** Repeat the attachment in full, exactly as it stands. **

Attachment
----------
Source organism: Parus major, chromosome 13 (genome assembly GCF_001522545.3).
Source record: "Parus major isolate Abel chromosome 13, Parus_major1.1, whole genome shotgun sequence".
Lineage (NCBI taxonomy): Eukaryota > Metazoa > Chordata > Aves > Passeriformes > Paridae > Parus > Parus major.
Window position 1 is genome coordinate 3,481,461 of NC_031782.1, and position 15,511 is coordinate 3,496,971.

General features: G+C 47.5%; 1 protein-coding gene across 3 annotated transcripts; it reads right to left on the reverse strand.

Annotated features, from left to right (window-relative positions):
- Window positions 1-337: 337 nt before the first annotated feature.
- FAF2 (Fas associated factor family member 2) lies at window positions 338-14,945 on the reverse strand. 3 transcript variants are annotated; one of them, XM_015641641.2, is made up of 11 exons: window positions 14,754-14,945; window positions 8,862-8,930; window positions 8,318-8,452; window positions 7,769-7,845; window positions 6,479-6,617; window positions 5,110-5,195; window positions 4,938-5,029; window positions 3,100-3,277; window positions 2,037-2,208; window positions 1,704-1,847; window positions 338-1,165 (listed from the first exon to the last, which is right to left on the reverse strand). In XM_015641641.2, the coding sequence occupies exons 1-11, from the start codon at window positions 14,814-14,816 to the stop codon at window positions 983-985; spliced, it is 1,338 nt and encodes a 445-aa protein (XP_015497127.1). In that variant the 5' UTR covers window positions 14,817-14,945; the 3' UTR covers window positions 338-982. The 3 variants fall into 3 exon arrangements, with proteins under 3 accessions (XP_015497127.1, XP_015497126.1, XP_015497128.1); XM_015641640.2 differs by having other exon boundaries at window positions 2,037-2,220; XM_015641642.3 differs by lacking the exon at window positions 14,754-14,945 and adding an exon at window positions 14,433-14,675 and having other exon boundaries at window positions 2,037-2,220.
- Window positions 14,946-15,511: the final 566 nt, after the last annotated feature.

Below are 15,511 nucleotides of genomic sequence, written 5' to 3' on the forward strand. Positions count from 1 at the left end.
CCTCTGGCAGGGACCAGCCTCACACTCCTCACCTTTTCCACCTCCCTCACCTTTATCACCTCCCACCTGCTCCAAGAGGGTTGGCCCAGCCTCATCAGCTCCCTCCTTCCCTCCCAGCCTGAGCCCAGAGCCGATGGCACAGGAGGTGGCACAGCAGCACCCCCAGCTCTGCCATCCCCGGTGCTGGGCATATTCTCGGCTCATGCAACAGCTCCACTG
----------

Source organism: Parus major, chromosome 13 (genome assembly GCF_001522545.3).
Source record: "Parus major isolate Abel chromosome 13, Parus_major1.1, whole genome shotgun sequence".
Lineage (NCBI taxonomy): Eukaryota > Metazoa > Chordata > Aves > Passeriformes > Paridae > Parus > Parus major.
Window position 1 is genome coordinate 3,481,461 of NC_031782.1, and position 15,511 is coordinate 3,496,971.

General features: G+C 47.5%; 1 protein-coding gene across 3 annotated transcripts; it reads right to left on the reverse strand.

Annotated features, from left to right (window-relative positions):
- Window positions 1-337: 337 nt before the first annotated feature.
- FAF2 (Fas associated factor family member 2) lies at window positions 338-14,945 on the reverse strand. 3 transcript variants are annotated; one of them, XM_015641641.2, is made up of 11 exons: window positions 14,754-14,945; window positions 8,862-8,930; window positions 8,318-8,452; window positions 7,769-7,845; window positions 6,479-6,617; window positions 5,110-5,195; window positions 4,938-5,029; window positions 3,100-3,277; window positions 2,037-2,208; window positions 1,704-1,847; window positions 338-1,165 (listed from the first exon to the last, which is right to left on the reverse strand). In XM_015641641.2, the coding sequence occupies exons 1-11, from the start codon at window positions 14,814-14,816 to the stop codon at window positions 983-985; spliced, it is 1,338 nt and encodes a 445-aa protein (XP_015497127.1). In that variant the 5' UTR covers window positions 14,817-14,945; the 3' UTR covers window positions 338-982. The 3 variants fall into 3 exon arrangements, with proteins under 3 accessions (XP_015497127.1, XP_015497126.1, XP_015497128.1); XM_015641640.2 differs by having other exon boundaries at window positions 2,037-2,220; XM_015641642.3 differs by lacking the exon at window positions 14,754-14,945 and adding an exon at window positions 14,433-14,675 and having other exon boundaries at window positions 2,037-2,220.
- Window positions 14,946-15,511: the final 566 nt, after the last annotated feature.

Below are 15,511 nucleotides of genomic sequence, written 5' to 3' on the forward strand. Positions count from 1 at the left end.
CCTCTGGCAGGGACCAGCCTCACACTCCTCACCTTTTCCACCTCCCTCACCTTTATCACCTCCCACCTGCTCCAAGAGGGTTGGCCCAGCCTCATCAGCTCCCTCCTTCCCTCCCAGCCTGAGCCCAGAGCCGATGGCACAGGAGGTGGCACAGCAGCACCCCCAGCTCTGCCATCCCCGGTGCTGGGCATATTCTCGGCTCATGCAACAGCTCCACTG